Welcome! With a Hawaiian Lei
When Hawaiians plan a family get together, they make a lei for everyone coming to the event. Welcome guests to your classroom and school with bright leis.
1. Colorful tropical flower leis are used to welcome people to the Hawaiian Islands. They are worn at weddings and always play a part in big family celebrations. Find out more about this colorful tradition and the kinds of flowers used. Why not start a school tradition of giving leis to visitors? This is one way to create gorgeous tropical flowers with paper.
2. To make 10 flowers, use Crayola® Scissors to cut 20 pieces of paper, each 2 by 4 inches (5 x 10 cm). Fold each piece in half.
3. Hold the folded side with one hand. Cut a flower shape (scalloped edges) along the open sides. Punch a hole in the middle of the folded edge. Unfold. Decorate the flowers with Crayola Color Wave Markers.
4. Glue the folded edges of two papers together with Crayola School Glue. Repeat to make the other nine flowers. Air-dry your 3-dimensional blossoms!
5. Cut 10 oval paper leaves about 2 inches (5 cm) long. Punch a hole in the top of each one. Color the leaves. In Hawaii, these are called ti leaves.
6. Alternate your flowers and leaves on a long ribbon. Attach ends with tape around your neck. Welcome guests with a friendly "Aloha!" and a beautiful lei. How else can you be sure they enjoy their visit?
Adult supervision is required for any arts & crafts project. Observe children closely and intervene as necessary to prevent potential safety problems and ensure appropriate use of arts and crafts materials. Some craft items, particularly beads and buttons, are potential choking hazards for young children. Avoid use of such small parts with children younger than 3 years. Craft items such as scissors, push pins and chenille sticks may have sharp points or edges. Avoid use of materials with sharp points by children younger than 4 years. Read all manufacturers' safety warnings before using arts and craft supplies.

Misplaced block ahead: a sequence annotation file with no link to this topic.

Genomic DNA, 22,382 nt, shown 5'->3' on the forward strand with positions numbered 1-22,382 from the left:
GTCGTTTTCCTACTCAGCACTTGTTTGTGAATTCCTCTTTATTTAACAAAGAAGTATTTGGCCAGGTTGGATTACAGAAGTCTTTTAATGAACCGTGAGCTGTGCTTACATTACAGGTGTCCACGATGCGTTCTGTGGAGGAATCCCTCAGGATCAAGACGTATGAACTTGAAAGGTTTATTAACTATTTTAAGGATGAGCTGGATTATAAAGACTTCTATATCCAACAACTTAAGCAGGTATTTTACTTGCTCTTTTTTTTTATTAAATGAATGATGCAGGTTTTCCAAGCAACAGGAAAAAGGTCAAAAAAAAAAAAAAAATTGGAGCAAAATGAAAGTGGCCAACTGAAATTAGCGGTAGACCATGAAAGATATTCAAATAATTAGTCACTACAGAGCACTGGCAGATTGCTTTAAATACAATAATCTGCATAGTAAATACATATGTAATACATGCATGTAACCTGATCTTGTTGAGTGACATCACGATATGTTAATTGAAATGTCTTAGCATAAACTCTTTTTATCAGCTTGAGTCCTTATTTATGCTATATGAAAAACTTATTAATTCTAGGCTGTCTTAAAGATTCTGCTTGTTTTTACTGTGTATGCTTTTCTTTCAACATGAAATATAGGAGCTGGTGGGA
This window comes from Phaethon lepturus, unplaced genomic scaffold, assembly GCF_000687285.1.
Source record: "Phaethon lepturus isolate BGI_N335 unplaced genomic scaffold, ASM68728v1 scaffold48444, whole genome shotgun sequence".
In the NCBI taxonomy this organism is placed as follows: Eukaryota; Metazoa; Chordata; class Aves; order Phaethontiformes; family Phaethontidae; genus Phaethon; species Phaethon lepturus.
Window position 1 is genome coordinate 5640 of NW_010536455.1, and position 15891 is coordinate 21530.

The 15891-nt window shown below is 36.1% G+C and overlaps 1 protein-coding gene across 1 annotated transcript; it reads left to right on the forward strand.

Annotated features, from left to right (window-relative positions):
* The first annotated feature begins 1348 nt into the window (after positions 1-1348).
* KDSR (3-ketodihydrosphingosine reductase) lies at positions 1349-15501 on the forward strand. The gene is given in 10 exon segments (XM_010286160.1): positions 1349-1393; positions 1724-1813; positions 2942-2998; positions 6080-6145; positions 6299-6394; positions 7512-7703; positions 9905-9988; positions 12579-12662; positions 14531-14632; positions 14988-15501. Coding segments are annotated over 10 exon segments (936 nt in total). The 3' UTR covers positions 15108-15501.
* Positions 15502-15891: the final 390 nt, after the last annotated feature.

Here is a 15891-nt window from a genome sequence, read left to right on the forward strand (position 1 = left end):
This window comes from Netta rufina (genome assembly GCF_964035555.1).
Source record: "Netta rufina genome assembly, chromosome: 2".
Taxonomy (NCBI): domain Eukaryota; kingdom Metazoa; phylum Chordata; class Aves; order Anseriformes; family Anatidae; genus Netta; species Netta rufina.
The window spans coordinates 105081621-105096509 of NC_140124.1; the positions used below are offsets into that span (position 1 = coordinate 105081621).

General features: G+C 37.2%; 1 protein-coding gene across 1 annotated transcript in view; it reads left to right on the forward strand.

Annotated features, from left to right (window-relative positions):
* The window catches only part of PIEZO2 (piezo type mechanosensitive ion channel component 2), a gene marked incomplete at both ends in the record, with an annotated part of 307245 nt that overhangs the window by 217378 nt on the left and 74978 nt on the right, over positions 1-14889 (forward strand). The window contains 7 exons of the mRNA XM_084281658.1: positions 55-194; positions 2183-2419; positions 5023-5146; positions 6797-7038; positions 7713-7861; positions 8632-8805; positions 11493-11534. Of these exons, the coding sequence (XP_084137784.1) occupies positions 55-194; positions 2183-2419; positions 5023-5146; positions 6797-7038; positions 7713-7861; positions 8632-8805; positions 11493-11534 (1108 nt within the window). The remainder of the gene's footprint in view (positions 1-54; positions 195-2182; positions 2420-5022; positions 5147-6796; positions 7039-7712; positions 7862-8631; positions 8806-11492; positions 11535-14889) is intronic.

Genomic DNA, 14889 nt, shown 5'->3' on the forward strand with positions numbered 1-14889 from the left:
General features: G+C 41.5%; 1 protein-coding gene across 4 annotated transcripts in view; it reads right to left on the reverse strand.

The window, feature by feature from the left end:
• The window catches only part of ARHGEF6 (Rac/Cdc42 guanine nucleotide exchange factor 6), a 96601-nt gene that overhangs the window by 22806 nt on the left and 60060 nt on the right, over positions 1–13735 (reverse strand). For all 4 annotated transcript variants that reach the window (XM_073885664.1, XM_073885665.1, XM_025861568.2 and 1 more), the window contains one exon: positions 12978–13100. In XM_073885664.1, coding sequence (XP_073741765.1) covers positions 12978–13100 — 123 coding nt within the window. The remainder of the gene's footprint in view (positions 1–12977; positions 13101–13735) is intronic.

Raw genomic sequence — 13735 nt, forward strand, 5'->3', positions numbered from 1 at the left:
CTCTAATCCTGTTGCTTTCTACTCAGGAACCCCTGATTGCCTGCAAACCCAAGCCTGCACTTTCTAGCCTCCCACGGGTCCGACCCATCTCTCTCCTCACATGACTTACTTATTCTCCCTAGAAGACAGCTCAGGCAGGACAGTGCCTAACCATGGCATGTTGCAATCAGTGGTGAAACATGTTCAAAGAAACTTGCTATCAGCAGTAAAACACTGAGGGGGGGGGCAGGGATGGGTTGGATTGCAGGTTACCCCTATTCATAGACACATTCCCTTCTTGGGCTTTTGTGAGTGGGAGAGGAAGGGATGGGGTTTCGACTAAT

Costumes & Masks— CAUTION: When children wear hand-crafted costumes and masks, make sure the crafts do not obstruct the child’s vision, hearing, or impede movement. Do not use feathers, fabric, or raffia on wearable costumes and masks because these items do not pass costume flammability tests. Wearable masks are those held in place on the face with elastic, yarn, or other materials. Keep away from open flames.
Scissors—ATTENTION: The cutting edges of scissors are sharp and care should be taken whenever cutting or handling. Blunt-tip scissors should be used only by children 4 years and older. Pointed-tip scissors should be used only by children 6 years and older.
String-Like Materials—Includes string, raffia, lacing, yarn, ribbon, and other similar material. Children 3 years and younger should not be given any string-like material that is longer than 12 inches. Close adult supervision is essential whenever children use string-like material. When crafts are to be worn around the necks of children 8 years and younger, attach the ends of the “string-like material” with clear adhesive tape, which allows easy release of the bond if the craft becomes entangled or caught on equipment. For children older than 8 years, the ends of the “string-like material” may be tied and knotted.
- Early Polynesian voyagers, who took an incredible journey from Tahiti, brought the custom of the lei to the Hawaiian Islands. They navigated by the stars in sailing canoes. Study astronomy and plot their probable voyage with a star chart. What other people have used stars to guide their way?
- Make a timeline of when each state became part of the United States. Link these dates with other events in the world at the time.
- Listen to Hawaiian music. What instruments are Hawaiian? Ask someone in your community to teach your group the hula, the traditional storytelling dance of Hawaii. How does it resemble today’s popular dances?
- Assessment: Observe children during the creative process for their ability to concentrate, stay on task, and create a carefully made, creative gift.